I want to invite you to take time to get familiarized with the Word of God. I want to invite you to seek to know more about the Bible. Attend Sunday school. Join the Bible study when we get started again in September. There are beautiful stories in the Bible. Discover God’s promises. Read the Gospels. If there is something I can do to help you understand a passage, please ask me. I want to thank those who have written to me asking to help them understand certain passages or concepts. Let us join together in the quest to know more about the word of the Lord to the point where we can say with the psalmist:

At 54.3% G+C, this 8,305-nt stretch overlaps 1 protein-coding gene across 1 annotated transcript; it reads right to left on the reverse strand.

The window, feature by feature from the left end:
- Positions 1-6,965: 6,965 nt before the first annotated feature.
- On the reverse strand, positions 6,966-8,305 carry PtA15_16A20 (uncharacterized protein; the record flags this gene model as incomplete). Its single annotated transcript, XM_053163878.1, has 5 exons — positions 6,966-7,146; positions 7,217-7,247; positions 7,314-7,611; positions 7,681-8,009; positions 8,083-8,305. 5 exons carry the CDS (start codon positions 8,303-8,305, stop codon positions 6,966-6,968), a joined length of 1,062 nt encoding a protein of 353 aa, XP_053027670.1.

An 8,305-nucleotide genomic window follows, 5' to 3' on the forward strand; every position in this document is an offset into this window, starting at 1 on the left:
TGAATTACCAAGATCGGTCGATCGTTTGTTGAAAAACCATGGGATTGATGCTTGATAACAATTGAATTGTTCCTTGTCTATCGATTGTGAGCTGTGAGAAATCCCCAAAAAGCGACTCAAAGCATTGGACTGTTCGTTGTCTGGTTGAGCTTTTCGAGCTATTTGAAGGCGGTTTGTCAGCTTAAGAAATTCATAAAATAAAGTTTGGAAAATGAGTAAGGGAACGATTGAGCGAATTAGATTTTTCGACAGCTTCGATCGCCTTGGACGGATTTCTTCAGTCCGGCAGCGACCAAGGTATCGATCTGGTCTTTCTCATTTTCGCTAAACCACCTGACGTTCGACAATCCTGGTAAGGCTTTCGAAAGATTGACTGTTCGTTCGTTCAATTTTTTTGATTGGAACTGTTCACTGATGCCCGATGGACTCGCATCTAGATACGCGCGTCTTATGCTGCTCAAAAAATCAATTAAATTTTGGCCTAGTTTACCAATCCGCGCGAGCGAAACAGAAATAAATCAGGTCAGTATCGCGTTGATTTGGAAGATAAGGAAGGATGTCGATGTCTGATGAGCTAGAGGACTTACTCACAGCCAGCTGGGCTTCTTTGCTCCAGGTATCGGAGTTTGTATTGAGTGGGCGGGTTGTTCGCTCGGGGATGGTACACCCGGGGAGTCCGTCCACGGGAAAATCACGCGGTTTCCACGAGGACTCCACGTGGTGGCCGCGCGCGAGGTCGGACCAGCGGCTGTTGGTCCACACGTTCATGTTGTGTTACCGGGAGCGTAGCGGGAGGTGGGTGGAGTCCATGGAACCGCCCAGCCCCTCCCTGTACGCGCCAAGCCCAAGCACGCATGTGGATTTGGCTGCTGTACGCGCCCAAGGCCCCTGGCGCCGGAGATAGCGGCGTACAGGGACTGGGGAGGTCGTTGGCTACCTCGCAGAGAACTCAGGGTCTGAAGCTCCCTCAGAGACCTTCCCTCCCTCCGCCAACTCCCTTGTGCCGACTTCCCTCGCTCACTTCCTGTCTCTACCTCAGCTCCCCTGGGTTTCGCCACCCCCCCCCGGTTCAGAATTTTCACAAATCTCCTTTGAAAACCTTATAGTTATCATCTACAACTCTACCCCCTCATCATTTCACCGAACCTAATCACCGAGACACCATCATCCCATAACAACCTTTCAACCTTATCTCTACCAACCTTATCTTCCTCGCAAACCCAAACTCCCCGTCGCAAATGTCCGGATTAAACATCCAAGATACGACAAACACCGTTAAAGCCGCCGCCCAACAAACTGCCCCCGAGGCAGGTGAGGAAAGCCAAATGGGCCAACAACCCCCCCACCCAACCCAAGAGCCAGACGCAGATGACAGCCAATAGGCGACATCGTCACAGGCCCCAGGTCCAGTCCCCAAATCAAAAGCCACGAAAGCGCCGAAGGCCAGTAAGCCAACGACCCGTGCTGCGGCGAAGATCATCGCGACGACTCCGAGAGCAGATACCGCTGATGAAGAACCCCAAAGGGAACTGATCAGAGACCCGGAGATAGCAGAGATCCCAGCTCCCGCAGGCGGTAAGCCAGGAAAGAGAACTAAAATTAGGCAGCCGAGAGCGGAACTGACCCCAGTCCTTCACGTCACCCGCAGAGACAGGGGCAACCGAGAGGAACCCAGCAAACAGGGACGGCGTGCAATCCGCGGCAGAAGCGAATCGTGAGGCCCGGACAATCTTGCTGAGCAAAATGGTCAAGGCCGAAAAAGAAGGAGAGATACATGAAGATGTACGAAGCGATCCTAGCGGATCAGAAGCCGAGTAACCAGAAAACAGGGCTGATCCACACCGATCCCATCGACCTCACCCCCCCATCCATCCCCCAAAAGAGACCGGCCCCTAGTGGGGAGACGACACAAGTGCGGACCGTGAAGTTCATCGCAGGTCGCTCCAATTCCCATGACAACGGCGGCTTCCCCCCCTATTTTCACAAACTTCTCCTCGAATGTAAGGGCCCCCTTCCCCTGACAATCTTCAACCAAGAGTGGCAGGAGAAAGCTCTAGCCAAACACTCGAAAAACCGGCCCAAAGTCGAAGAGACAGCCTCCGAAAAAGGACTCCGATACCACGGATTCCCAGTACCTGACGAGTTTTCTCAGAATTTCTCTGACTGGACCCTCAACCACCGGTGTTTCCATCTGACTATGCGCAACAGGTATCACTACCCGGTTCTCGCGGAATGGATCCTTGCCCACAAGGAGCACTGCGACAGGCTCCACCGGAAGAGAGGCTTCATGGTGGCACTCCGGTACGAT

How sweet are your words to my taste,
    sweeter than honey to my mouth! Amen!

Pastor Romero

[1] www.mennoniteusa.org/menno-snapshots/blessings-amid-pandemic/ (Jesica Lynn Nichols)